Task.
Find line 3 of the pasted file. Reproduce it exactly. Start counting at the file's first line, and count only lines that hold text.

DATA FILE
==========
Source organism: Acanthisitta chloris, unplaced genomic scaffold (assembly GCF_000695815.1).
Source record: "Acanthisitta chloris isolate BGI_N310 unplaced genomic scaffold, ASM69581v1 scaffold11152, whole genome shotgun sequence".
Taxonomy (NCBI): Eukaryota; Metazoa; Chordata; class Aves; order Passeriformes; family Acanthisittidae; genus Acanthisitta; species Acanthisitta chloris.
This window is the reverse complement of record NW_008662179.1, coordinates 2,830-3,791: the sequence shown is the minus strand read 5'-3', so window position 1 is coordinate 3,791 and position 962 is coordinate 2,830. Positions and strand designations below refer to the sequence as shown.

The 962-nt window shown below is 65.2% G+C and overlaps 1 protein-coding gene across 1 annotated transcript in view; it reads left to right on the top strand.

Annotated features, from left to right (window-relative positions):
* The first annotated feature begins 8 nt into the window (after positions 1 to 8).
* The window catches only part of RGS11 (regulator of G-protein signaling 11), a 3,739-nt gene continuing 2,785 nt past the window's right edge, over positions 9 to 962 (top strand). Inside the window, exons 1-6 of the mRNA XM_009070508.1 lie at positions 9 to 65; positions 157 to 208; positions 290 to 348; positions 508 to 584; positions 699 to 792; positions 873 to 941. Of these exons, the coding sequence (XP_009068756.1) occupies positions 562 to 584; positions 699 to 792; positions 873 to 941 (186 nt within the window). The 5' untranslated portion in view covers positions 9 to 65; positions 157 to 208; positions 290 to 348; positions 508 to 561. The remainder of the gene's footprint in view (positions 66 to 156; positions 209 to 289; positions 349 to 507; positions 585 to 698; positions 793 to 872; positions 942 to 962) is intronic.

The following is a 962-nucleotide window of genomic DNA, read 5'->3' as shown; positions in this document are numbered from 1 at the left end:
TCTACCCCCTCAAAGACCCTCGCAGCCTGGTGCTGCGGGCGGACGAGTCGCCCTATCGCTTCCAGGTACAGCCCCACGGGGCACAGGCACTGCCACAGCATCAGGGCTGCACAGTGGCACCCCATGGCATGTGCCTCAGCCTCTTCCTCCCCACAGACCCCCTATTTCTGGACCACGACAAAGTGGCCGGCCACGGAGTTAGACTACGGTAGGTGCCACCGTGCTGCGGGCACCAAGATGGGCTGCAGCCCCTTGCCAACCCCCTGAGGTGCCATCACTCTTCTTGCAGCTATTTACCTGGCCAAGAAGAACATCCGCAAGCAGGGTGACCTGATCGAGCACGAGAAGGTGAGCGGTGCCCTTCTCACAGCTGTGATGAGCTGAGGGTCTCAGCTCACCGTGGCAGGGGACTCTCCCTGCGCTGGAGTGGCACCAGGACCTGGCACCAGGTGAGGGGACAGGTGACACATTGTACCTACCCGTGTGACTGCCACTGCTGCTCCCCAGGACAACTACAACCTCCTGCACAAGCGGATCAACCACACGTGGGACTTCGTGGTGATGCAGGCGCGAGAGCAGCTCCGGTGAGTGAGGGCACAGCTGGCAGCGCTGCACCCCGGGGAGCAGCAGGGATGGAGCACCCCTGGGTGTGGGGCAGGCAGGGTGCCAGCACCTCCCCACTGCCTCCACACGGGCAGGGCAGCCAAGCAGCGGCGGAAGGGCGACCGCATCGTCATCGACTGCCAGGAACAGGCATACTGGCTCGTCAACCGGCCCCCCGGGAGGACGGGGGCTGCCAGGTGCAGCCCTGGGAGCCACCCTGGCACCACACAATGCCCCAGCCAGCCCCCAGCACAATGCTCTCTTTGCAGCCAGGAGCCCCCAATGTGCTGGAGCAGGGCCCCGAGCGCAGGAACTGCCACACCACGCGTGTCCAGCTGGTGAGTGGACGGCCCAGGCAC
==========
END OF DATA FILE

Taxonomy (NCBI): Eukaryota; Metazoa; Chordata; class Aves; order Passeriformes; family Acanthisittidae; genus Acanthisitta; species Acanthisitta chloris.